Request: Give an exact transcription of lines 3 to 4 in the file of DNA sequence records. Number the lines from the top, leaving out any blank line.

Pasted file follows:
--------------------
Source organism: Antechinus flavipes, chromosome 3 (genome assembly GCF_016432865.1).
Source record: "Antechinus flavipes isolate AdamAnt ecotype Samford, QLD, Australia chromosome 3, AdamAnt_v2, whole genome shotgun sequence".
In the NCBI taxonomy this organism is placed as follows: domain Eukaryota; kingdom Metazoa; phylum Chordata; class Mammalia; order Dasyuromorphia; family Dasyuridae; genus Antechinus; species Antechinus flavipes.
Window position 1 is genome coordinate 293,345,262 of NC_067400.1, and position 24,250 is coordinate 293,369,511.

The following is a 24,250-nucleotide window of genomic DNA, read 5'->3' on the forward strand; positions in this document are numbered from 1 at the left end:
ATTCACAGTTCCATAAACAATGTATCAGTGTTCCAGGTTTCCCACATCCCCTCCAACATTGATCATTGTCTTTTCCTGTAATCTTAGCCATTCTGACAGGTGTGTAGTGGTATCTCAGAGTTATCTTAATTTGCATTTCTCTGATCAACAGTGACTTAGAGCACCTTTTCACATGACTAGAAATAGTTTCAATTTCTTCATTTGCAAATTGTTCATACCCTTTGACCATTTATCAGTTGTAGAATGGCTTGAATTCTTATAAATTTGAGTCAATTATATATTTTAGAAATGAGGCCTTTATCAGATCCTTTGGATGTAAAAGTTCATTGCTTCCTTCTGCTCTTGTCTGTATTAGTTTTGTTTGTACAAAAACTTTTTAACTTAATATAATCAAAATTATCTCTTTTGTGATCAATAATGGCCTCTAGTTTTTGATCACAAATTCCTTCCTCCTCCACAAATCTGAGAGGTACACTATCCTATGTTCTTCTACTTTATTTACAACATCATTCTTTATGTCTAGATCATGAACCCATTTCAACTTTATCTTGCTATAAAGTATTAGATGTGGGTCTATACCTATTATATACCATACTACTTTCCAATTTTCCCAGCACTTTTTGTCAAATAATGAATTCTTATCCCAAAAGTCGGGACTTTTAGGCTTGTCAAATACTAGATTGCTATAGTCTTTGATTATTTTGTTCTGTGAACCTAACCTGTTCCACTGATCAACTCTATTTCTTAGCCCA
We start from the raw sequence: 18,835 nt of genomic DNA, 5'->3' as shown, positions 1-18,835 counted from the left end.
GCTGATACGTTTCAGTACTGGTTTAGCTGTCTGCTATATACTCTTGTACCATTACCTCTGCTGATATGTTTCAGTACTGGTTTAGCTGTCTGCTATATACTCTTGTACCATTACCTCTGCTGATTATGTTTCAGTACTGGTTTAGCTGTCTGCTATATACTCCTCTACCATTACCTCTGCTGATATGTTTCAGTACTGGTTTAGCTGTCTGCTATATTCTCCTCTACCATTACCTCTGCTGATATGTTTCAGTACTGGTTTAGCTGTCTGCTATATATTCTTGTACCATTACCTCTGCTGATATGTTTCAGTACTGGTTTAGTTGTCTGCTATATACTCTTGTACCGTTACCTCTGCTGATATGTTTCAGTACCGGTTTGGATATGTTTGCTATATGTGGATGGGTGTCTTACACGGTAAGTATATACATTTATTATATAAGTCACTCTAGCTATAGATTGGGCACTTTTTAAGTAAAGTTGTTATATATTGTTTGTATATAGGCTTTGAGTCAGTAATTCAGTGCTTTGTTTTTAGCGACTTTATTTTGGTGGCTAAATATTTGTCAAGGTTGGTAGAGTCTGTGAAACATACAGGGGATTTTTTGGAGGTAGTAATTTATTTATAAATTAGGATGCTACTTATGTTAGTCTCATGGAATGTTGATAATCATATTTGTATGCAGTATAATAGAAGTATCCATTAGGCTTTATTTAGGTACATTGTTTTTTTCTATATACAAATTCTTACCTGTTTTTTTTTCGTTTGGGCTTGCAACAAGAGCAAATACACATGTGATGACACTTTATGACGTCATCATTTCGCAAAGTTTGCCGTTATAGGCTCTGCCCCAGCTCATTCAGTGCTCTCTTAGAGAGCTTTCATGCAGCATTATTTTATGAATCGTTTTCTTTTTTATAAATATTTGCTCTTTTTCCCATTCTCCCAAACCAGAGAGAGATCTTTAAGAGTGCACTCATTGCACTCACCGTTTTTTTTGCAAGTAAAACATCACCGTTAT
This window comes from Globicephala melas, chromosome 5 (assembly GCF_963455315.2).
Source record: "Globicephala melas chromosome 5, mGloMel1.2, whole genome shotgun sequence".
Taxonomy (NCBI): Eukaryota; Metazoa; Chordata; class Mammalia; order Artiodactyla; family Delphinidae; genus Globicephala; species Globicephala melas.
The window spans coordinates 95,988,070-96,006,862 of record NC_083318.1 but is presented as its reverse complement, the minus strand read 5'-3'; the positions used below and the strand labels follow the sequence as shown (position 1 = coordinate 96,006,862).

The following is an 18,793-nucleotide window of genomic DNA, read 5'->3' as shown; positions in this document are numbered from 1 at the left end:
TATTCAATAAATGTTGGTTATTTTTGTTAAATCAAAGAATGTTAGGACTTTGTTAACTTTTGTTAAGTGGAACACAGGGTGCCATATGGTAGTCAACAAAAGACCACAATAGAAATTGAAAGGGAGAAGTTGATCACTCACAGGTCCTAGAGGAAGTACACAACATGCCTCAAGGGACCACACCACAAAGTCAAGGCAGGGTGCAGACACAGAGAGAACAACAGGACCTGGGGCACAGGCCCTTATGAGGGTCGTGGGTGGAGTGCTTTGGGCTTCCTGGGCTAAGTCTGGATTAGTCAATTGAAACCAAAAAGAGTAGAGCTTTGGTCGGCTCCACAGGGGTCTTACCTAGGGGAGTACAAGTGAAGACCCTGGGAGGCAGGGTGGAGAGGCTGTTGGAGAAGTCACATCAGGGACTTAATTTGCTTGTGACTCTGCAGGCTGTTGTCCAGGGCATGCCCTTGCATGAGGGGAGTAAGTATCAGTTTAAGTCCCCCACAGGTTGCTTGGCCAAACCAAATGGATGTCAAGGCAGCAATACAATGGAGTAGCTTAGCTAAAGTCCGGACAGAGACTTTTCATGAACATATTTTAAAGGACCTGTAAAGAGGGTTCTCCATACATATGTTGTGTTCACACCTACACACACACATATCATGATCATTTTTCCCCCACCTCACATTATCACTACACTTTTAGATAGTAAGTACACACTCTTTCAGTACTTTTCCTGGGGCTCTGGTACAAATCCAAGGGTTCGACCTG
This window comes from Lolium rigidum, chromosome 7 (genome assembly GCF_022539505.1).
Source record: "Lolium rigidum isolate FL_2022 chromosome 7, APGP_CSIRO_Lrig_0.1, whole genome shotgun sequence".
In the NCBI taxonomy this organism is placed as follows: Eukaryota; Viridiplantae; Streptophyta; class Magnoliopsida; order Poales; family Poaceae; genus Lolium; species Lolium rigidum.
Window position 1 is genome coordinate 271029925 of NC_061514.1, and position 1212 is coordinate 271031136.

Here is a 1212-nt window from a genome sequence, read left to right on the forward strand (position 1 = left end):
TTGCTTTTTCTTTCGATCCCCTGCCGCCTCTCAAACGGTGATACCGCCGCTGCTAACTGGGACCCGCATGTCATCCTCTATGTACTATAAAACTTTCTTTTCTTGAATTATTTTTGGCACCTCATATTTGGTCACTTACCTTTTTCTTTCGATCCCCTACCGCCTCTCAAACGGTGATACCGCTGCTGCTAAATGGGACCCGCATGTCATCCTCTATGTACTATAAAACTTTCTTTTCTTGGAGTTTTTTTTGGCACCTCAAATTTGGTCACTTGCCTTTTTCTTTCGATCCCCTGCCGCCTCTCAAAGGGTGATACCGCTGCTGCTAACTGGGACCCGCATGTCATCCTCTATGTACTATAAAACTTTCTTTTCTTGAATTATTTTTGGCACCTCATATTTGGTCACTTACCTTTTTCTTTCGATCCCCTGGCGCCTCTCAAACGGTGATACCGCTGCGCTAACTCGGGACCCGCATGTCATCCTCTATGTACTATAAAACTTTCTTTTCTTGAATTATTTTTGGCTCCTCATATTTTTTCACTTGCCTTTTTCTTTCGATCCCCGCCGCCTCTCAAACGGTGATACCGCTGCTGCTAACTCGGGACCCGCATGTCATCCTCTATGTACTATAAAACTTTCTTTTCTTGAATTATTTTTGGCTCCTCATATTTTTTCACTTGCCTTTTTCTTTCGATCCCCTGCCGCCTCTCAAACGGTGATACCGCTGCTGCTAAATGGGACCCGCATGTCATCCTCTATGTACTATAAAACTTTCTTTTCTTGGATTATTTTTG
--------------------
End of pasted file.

In the NCBI taxonomy this organism is placed as follows: domain Eukaryota; kingdom Metazoa; phylum Chordata; class Mammalia; order Dasyuromorphia; family Dasyuridae; genus Antechinus; species Antechinus flavipes.
Window position 1 is genome coordinate 293,345,262 of NC_067400.1, and position 24,250 is coordinate 293,369,511.